Christmas, Evolution and Creation

During the Christmas Eve mass I attended this year, the priest ended his homily with Linus' line: "That’s what Christmas is all about, Charlie Brown." The priest highlighted in his homily what was unique about the Christian faith: "God is with us". Peanuts creator Charles Schulz deciding against the advise of the show's producer and lead animator made Linus quote straight from bible when asked by Charlie Brown about what Christmas is really about:

"Fear not: for, behold, I bring you tidings of great joy, which shall be to all people. For unto you is born this day in the city of David a Saviour, which is Christ the Lord. And this shall be a sign unto you; Ye shall find the babe wrapped in swaddling clothes, lying in a manger. And suddenly there was with the angel a multitude of the heavenly host praising God, and saying, Glory to God in the highest, and on earth peace, good will toward men."

There are indeed so many instances in Schulz' cartoon that are quite insightful about religion. Jean Tedrow has a Pinterest board called Peanuts Theology, a collection of cartoon strips that touch on matters of faith. Here is one:

Lucy in the above cartoon strip is talking about a religion that is purely moralistic. The first three verses of John 9 say something about this:
As he went along, he saw a man blind from birth. His disciples asked him, "Rabbi,who sinned, this man or his parents, that he was born blind?" "Neither this man nor his parents sinned," said Jesus, "but this happened so that the work of God might be displayed in his life.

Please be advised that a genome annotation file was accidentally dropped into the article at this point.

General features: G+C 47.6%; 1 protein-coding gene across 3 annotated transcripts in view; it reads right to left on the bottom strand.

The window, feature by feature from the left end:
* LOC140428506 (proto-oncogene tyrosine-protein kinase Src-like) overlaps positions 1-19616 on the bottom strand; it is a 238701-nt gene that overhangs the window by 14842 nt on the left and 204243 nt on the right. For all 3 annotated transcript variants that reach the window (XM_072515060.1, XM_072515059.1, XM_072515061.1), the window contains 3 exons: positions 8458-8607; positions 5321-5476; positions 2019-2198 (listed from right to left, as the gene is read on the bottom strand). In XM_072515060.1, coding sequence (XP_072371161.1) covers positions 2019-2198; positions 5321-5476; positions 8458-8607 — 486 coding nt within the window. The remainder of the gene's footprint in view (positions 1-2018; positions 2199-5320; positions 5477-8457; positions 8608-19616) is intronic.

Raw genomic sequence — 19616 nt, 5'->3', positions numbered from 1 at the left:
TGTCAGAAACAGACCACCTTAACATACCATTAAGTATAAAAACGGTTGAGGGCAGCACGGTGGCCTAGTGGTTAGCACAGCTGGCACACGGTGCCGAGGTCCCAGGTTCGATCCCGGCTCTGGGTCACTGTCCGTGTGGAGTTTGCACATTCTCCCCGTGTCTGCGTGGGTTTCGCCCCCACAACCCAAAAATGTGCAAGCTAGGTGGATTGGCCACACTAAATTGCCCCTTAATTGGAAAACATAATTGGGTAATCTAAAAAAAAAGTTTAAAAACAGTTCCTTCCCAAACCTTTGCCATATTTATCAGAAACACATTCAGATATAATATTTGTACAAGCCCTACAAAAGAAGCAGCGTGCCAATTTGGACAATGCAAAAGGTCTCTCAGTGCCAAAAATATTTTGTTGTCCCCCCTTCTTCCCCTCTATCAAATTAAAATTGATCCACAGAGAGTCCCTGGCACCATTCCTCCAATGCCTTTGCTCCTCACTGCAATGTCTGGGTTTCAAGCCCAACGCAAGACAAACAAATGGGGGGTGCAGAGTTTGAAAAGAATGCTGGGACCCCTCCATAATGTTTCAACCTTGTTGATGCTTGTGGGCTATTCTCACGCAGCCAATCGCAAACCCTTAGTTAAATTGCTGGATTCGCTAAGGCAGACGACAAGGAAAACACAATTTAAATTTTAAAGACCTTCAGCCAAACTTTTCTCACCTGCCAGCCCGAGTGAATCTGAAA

There is another time that Lucy raises something to think about:

Our faith is supposed to provide us deeper meaning in our lives. Unfortunately, our beliefs sometimes go against what we see. The scientific theory of evolution and the belief in creation are often perceived as opposing views. One reason behind this dichotomy is perhaps our tendency to take a position. And in this case, there are actually more than two positions possible. In a recent article published in the Journal of Research in Science Teaching, Yasri and Mancy enumerate the following positions:

Above copied from Journal of Research in Science Teaching,
Yasri and Mancy are studying whether students (in their late teens) change their positions after receiving instruction on the theory of evolution. Initially, a significant number of students subscribe to Literal Creationism: All forms of life were first brought into being by a deity in more or less their present form at the same time. The results show that students do change their positions, but not their beliefs. The change happens because of a better understanding of the evidence as well as a deeper appreciation of the relationship or difference between science and religion. The majority of the students at the end of the instruction now hold the position of Agnostic evolution: Life emerged from non-living particles and then all current forms evolved from these earlier forms. A deity may exist, however, this is out of scope of evolutionary theory. Most of the students embrace the position in which science and faith are not in conflict.

Our beliefs could sometimes serve as real challenges to basic education. The study by Yasri and Mancy shows that this potential conflict must be taken into account. It is therefore important not to see things as black and white.

The priest during this Christmas Eve's homily also talked about how religions had utterly failed in teaching us good from evil. Our faith should really be beyond following a list of what to do and what not to do. And in the realm of the physical world, one's faith should also be beyond history and the origin of species.